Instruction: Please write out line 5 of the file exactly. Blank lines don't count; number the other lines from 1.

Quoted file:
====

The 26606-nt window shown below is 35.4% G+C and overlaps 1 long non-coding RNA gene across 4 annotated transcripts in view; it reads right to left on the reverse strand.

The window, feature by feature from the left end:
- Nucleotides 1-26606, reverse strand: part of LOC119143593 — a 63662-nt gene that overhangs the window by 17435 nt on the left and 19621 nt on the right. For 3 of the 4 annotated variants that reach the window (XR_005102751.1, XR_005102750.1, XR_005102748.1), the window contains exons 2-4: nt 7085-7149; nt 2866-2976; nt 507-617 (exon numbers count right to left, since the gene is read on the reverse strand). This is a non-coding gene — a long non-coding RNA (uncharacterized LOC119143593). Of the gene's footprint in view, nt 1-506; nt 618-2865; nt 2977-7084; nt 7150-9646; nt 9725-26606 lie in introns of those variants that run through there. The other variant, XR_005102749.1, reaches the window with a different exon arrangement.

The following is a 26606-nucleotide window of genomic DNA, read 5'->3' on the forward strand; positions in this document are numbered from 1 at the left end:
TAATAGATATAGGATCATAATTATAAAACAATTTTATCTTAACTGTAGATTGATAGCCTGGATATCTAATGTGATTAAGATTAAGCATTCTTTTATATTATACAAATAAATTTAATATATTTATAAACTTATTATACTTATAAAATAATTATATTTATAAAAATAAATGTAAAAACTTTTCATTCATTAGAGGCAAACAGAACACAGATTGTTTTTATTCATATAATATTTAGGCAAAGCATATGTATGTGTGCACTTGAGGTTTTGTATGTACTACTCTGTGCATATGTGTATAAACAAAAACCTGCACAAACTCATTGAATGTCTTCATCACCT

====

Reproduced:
TAATAGATATAGGATCATAATTATAAAACAATTTTATCTTAACTGTAGATTGATAGCCTGGATATCTAATGTGATTAAGATTAAGCATTCTTTTATATTATACAAATAAATTTAATATATTTATAAACTTATTATACTTATAAAATAATTATATTTATAAAAATAAATGTAAAAACTTTTCATTCATTAGAGGCAAACAGAACACAGATTGTTTTTATTCATATAATATTTAGGCAAAGCATATGTATGTGTGCACTTGAGGTTTTGTATGTACTACTCTGTGCATATGTGTATAAACAAAAACCTGCACAAACTCATTGAATGTCTTCATCACCT